Ideology and culture: The Mária Petrás case

In the last few days one gets the impression, especially if one reads a lot of British, American, German, and French newspapers, that life in Hungary has stopped outside of railroad stations and the Serb-Hungarian border. But of course life goes on, and the Hungarian media is full of smaller and larger issues of note.

One controversy centers on the Jewish Cultural Festival. The topic is not as unrelated to the refugee question as one would think because the dispute is about the extent to which one should tolerate performing … Read the rest

Viktor Orbán at a crossroads: Alone or together?

By all objective standards Viktor Orbán’s refugee policy is a resounding failure. The hastily constructed fence, as predicted, is useless. This past weekend almost 9,000 refugees arrived in the country. The Hungarian government’s handling of the crisis has been roundly criticized, and by today Germany with the assistance of Austria decided to bend the rules and deal with the situation in a “flexible manner,” which meant taking over the registration of the would-be immigrants from the incompetent and malevolent Hungarian government.

Yet, from the point of view of the Orbán … Read the rest

Foreign responses to the Hungarian handling of the refugee crisis

On August 27 an article by Jean-Claude Juncker was published in Népszabadság titled “Together, courageously.” In it, Juncker declared that the European Union “will never turn those people away who need our assistance.” However, he continued, it is worrisome that the populist statements of certain politicians merely arouse passions without offering solutions. Hate speech and ill-considered announcements endanger the union’s greatest achievement, the abolition of internal borders. This is not the world he wants to live in, he said. The real Europe is personified in “those Hungarian volunteers who give … Read the rest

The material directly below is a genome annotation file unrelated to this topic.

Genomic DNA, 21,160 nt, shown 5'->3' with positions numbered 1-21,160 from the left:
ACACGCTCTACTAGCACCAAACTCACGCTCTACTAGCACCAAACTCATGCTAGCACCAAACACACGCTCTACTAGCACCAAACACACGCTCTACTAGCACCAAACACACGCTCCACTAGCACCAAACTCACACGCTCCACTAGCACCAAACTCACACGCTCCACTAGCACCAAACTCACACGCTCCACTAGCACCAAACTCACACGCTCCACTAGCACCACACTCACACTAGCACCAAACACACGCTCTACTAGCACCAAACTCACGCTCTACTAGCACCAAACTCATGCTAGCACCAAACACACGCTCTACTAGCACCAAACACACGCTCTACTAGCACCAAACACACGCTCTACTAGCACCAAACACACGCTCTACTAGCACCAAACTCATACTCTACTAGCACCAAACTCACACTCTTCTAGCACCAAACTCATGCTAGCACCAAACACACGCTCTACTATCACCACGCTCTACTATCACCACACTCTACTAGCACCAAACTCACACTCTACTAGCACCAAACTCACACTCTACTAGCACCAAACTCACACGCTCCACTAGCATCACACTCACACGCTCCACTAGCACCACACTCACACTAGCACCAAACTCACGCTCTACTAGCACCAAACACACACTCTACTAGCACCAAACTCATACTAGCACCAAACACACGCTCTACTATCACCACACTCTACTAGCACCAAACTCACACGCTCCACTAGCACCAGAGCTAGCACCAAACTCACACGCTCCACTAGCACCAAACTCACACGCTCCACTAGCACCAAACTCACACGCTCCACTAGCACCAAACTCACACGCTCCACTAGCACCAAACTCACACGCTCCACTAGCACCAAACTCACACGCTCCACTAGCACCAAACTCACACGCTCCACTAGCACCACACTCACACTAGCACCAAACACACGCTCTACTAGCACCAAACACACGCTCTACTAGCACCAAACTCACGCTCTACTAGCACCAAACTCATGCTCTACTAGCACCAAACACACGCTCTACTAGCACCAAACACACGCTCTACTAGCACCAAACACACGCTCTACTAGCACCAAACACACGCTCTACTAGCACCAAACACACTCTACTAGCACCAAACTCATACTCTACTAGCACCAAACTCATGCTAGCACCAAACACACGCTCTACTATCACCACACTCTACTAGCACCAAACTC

Miklós Horthy redux

While the anti-refugee propaganda is loud and shrill, the rehabilitation of Admiral Horthy, regent of the Kingdom of Hungary (1920-1944), is quietly taking place in the background. About a month ago the website of the “Truth Institute,” my name for the Veritas Institute established by the Orbán government to set Hungarian history of the nineteenth and twentieth centuries straight, advertised a conference to be held in Kaposvár on August 22 with the innocent-sounding theme “Society and culture in Hungary between the two world wars.” I became suspicious, however, when it … Read the rest

Viktor Orbán’s message to Brussels

Viktor Orbán is again marching to a different drummer. While European politicians and leaders of the European Union are working hard to find a humane and peaceful solution to the refugee crisis, the Hungarian prime minister is preparing for war–war against anyone who tries to seek refuge in Hungary.

Angela Merkel, by legalizing the settlement of Syrian refugees in Germany, took a step in the right direction. But Germany cannot solve the problem alone; there must be a common effort by the 28 member states. Johanna Mikl-Leitner, the Austrian interior … Read the rest

Viktor Orbán did not attend the Balkan Summit

Although most commentators are critical of the European Union’s handling of the flood of refugees, today I’m more optimistic that a viable solution will be found, which might not be to the liking of Viktor Orbán. I came to this conclusion after reading summaries of speeches at the second West Balkan Summit, held today in Vienna. These summits were originally designed to prepare the ground for the eventual EU membership of six so-called West Balkan states–Albania, Bosnia and Herzegovina, Kosovo, Macedonia, Montenegro, and Serbia, but today’s gathering was completely overshadowed … Read the rest

Jobbik shows the way, the Orbán government follows

There are several new developments on the refugee front, both inside and outside of Hungary. Let’s first discuss Germany’s surprise move  yesterday to allow all bona fide Syrian refugees to remain in Germany regardless of where they entered the European Union. The Germans thus made the first move to suspend the current rules governing refugees laid down in the Dublin agreement. As the spokesman for the interior ministry said, the decision was dictated first and foremost by humanitarian considerations, but there were also practical reasons for suspending the current practice. … Read the rest